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  • October 14, 2016 at 6:52 am
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    You have a Dell Pocket Book? Has Dell ever been fully appreciated and wildly applauded for bringing affordable writing to the readers of America?

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    • October 15, 2016 at 8:53 pm
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      Not mine, I’m afraid! I don’t think I’ve seen anything like this over here – indeed, Dell only means laptops to me!

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  • October 14, 2016 at 7:42 am
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    I love that cover image you’ve found!! I read this back in 2009, so will have to add it to your main post for older reviews, as I’ve found my review. I also loved the fact that it was a typical Persephone heroine put in a strange situation.

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    • October 15, 2016 at 8:53 pm
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      That’s exactly it – a typical Persephone heroine in a strange situation. Well put!

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  • October 14, 2016 at 8:11 am
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    Did i suggest THE BLANK WALL initially?
    Let me believe i am useful.

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    • October 15, 2016 at 8:55 pm
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      Nope, I did know about this one, but I think you put me wise to Chatterton Square.

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  • October 14, 2016 at 8:12 am
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    The film of the book is occasionally on Film Four.”THE RECKLESS MOMENT” 1949.

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    • October 15, 2016 at 8:56 pm
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      It’s quite something, isn’t it?

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  • October 14, 2016 at 7:41 pm
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    I liked this one a lot when I read it – very much a page turner, as you say, and I did like the fact that she was an ordinary woman having to deal with very un-ordinary things!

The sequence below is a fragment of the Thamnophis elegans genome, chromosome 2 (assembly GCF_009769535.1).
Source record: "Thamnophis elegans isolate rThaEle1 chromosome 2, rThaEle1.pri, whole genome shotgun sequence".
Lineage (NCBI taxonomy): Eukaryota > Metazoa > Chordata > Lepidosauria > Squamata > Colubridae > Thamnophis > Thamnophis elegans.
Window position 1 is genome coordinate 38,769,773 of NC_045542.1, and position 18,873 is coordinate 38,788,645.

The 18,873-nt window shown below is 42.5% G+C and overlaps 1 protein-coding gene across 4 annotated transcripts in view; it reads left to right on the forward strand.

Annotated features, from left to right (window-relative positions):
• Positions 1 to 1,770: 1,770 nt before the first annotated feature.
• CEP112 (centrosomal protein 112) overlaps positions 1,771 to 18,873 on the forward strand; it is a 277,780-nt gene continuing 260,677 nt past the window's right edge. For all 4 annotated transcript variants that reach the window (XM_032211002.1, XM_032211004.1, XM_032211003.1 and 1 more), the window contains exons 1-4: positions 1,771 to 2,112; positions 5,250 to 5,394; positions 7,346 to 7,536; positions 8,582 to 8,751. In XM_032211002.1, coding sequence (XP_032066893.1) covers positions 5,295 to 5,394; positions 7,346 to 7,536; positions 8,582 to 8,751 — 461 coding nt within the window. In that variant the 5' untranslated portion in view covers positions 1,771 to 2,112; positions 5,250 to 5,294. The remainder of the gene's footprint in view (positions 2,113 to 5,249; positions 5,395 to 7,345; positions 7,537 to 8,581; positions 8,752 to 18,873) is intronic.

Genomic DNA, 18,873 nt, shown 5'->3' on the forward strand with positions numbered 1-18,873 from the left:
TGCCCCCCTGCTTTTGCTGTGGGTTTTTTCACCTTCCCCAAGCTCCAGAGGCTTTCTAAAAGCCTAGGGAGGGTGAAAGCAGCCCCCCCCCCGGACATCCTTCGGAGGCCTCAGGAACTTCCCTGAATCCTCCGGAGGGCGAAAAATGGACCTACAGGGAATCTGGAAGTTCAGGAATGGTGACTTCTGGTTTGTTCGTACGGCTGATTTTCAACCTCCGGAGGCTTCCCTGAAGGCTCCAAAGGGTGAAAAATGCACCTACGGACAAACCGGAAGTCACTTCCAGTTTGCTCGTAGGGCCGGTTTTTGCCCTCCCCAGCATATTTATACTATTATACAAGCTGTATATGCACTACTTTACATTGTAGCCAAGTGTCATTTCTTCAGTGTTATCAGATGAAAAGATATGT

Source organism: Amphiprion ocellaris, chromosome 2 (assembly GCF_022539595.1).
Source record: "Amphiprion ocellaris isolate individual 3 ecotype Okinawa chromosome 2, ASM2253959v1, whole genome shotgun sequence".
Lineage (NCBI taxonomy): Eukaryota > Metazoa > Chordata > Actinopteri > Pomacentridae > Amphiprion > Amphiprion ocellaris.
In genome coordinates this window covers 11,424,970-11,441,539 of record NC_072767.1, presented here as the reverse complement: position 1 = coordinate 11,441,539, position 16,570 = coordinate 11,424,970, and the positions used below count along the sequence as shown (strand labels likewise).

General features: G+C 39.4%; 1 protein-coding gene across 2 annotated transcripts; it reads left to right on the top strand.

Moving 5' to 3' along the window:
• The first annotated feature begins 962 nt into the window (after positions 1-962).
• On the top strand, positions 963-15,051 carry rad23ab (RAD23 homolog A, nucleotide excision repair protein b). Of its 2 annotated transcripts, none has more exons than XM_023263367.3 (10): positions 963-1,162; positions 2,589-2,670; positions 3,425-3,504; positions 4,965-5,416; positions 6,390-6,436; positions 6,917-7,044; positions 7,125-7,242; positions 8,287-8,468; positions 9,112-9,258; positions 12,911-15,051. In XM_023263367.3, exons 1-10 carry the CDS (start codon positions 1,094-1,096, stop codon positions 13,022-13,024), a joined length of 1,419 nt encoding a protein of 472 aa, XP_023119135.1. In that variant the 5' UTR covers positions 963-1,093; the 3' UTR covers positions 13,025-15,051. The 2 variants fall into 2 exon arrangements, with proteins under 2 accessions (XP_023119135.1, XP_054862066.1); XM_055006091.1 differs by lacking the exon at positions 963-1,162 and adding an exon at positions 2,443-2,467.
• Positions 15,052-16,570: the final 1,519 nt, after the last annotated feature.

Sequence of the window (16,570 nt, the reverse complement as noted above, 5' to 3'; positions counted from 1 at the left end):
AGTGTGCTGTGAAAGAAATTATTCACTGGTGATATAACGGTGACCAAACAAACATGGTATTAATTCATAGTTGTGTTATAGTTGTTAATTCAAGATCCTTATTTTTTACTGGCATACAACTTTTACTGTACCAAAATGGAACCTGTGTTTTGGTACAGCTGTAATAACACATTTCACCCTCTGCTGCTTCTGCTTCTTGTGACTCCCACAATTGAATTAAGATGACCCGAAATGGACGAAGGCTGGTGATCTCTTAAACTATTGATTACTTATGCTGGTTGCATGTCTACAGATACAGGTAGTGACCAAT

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    • October 15, 2016 at 8:56 pm
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      More of those sorts of heroines in thrillers, and I would maybe read them!

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  • October 15, 2016 at 9:16 am
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    THE RECKLESS MOMENT is on FILM FOUR October 17th at 11am.Great film seen it loads of times.

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  • October 15, 2016 at 12:13 pm
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    I liked this one too. It was also remade into a film back in 2001 called “The Deep End.” It’s updated and set near Lake Tahoe and stars Tilda Swinton as the main character and Goran Visnjic as the blackmailer. It was really good and quite easy to find on DVD. I highly recommend it.

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    • October 15, 2016 at 8:59 pm
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      I once went to a conference paper which compared the two film adaptations, and it made me keen to read the book and then watch both – thanks for the further encouragement!

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  • October 16, 2016 at 10:09 am
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    It’s well worth getting hold of all the Elisabeth Sanxay Holding novels you can find, several once published as two in one editions. A fine fore-runner of and possibly influence on Patricia Highsmith.

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  • October 17, 2016 at 10:48 am
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    I love that vintage cover! It’s perfect for the period. The Blank Wall has been on the periphery of my radar for a few years, ever since I saw it mentioned in a broadsheet article on hidden gems/lesser-known classics. Dorothy Baker’s marvellous novel ‘Cassandra at the Wedding’ was on the same list, so you can imagine my interest in it. And now your review has sealed the deal – thanks for the reminder!